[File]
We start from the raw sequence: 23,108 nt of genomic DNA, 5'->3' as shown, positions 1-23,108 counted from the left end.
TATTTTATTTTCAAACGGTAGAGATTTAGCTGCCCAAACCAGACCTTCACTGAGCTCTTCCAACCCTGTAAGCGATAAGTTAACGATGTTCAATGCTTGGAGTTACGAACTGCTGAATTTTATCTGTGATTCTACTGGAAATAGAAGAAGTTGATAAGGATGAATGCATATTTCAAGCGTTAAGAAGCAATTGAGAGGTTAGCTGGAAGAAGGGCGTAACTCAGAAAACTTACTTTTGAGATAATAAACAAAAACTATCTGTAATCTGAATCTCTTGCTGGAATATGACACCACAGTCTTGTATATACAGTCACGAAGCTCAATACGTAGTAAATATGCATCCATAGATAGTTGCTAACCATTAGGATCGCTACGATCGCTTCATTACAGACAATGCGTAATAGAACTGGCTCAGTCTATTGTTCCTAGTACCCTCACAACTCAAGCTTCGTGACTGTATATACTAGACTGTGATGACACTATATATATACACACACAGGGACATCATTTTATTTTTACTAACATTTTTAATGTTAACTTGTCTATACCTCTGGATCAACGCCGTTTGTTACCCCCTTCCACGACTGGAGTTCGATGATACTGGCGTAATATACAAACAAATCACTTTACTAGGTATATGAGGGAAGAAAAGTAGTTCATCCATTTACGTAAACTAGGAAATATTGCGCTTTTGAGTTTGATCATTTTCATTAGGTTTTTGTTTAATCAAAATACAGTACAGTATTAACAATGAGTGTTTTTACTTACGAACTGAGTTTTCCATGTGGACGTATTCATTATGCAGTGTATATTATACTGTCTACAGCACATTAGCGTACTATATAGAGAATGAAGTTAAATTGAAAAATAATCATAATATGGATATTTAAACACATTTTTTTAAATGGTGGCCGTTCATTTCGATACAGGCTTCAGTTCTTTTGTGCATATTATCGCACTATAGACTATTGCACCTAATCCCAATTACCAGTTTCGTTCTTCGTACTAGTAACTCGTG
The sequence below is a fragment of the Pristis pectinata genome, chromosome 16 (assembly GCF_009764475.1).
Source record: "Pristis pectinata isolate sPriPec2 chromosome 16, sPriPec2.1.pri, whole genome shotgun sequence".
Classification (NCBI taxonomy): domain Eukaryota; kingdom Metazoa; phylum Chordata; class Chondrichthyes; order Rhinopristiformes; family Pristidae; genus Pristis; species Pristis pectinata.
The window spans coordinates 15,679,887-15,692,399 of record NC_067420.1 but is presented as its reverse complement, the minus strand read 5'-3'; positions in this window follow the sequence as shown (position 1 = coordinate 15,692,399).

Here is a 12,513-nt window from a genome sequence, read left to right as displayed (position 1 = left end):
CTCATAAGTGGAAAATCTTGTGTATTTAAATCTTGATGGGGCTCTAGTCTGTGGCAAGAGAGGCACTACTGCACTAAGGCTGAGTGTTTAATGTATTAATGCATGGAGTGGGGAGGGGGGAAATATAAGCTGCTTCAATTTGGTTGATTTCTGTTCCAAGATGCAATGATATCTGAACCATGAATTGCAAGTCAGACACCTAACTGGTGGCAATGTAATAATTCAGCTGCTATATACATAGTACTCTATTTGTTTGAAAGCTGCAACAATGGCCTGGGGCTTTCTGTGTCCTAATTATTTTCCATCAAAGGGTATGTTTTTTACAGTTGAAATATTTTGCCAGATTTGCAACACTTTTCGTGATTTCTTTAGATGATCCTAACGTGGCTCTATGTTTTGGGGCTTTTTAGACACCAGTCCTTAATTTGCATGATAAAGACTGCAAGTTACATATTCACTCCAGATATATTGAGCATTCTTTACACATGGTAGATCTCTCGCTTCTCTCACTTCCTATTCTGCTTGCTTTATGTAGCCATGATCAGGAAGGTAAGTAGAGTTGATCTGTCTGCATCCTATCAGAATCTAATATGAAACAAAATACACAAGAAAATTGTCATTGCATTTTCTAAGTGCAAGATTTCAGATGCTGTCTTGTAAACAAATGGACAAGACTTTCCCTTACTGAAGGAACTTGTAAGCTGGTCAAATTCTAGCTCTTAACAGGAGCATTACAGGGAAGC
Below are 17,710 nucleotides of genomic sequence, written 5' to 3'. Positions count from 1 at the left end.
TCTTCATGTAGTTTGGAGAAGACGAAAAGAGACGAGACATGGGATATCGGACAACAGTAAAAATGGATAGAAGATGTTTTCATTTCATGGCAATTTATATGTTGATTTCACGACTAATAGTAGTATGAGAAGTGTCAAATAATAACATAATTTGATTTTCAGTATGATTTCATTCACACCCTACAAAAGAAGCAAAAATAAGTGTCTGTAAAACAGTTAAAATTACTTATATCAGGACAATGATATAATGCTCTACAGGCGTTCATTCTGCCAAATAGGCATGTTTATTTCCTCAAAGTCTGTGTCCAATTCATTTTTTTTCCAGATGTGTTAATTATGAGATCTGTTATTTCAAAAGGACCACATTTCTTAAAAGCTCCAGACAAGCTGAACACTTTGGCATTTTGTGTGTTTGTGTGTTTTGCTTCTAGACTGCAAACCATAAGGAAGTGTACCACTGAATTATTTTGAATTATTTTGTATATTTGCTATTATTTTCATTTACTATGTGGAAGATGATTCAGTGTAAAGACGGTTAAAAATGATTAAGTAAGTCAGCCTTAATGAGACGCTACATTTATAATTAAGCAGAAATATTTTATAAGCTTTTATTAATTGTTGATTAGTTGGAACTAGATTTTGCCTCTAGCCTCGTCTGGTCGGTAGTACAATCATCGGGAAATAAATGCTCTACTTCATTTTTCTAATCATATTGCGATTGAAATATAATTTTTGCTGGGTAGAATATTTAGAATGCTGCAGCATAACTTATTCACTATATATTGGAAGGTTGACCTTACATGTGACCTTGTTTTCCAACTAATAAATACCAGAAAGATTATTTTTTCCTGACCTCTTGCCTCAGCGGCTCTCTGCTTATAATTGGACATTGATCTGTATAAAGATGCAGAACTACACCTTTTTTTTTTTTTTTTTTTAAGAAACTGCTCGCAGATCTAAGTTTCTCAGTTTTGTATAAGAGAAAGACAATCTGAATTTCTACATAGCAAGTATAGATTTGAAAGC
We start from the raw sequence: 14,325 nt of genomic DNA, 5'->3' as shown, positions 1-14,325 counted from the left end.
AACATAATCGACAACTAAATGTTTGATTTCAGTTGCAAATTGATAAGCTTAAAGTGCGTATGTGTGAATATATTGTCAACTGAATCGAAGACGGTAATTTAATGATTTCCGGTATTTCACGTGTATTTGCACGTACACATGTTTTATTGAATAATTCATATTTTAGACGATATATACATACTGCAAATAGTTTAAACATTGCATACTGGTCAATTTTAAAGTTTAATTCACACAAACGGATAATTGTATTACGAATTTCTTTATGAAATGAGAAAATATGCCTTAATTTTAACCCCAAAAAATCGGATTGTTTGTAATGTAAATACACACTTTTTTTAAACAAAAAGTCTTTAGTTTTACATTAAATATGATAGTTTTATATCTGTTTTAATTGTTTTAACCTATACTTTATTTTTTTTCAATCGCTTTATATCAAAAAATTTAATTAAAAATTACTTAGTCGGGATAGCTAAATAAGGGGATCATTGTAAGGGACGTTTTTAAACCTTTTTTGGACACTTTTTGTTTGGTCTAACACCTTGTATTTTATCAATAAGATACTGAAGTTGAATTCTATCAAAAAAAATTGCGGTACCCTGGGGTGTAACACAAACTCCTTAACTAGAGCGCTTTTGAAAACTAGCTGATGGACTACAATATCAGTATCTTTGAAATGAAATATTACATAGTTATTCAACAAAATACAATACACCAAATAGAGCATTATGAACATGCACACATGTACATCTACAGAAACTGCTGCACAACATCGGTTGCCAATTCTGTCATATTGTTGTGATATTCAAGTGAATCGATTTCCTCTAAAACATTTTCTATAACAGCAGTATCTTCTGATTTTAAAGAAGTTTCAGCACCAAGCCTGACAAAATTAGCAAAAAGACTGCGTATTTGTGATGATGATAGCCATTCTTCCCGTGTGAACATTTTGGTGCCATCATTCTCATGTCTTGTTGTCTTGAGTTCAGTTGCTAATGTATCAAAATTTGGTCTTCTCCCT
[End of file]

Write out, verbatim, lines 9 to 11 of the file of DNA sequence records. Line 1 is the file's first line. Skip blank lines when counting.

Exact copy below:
Below are 17,710 nucleotides of genomic sequence, written 5' to 3'. Positions count from 1 at the left end.
TCTTCATGTAGTTTGGAGAAGACGAAAAGAGACGAGACATGGGATATCGGACAACAGTAAAAATGGATAGAAGATGTTTTCATTTCATGGCAATTTATATGTTGATTTCACGACTAATAGTAGTATGAGAAGTGTCAAATAATAACATAATTTGATTTTCAGTATGATTTCATTCACACCCTACAAAAGAAGCAAAAATAAGTGTCTGTAAAACAGTTAAAATTACTTATATCAGGACAATGATATAATGCTCTACAGGCGTTCATTCTGCCAAATAGGCATGTTTATTTCCTCAAAGTCTGTGTCCAATTCATTTTTTTTCCAGATGTGTTAATTATGAGATCTGTTATTTCAAAAGGACCACATTTCTTAAAAGCTCCAGACAAGCTGAACACTTTGGCATTTTGTGTGTTTGTGTGTTTTGCTTCTAGACTGCAAACCATAAGGAAGTGTACCACTGAATTATTTTGAATTATTTTGTATATTTGCTATTATTTTCATTTACTATGTGGAAGATGATTCAGTGTAAAGACGGTTAAAAATGATTAAGTAAGTCAGCCTTAATGAGACGCTACATTTATAATTAAGCAGAAATATTTTATAAGCTTTTATTAATTGTTGATTAGTTGGAACTAGATTTTGCCTCTAGCCTCGTCTGGTCGGTAGTACAATCATCGGGAAATAAATGCTCTACTTCATTTTTCTAATCATATTGCGATTGAAATATAATTTTTGCTGGGTAGAATATTTAGAATGCTGCAGCATAACTTATTCACTATATATTGGAAGGTTGACCTTACATGTGACCTTGTTTTCCAACTAATAAATACCAGAAAGATTATTTTTTCCTGACCTCTTGCCTCAGCGGCTCTCTGCTTATAATTGGACATTGATCTGTATAAAGATGCAGAACTACACCTTTTTTTTTTTTTTTTTTTAAGAAACTGCTCGCAGATCTAAGTTTCTCAGTTTTGTATAAGAGAAAGACAATCTGAATTTCTACATAGCAAGTATAGATTTGAAAGC
We start from the raw sequence: 14,325 nt of genomic DNA, 5'->3' as shown, positions 1-14,325 counted from the left end.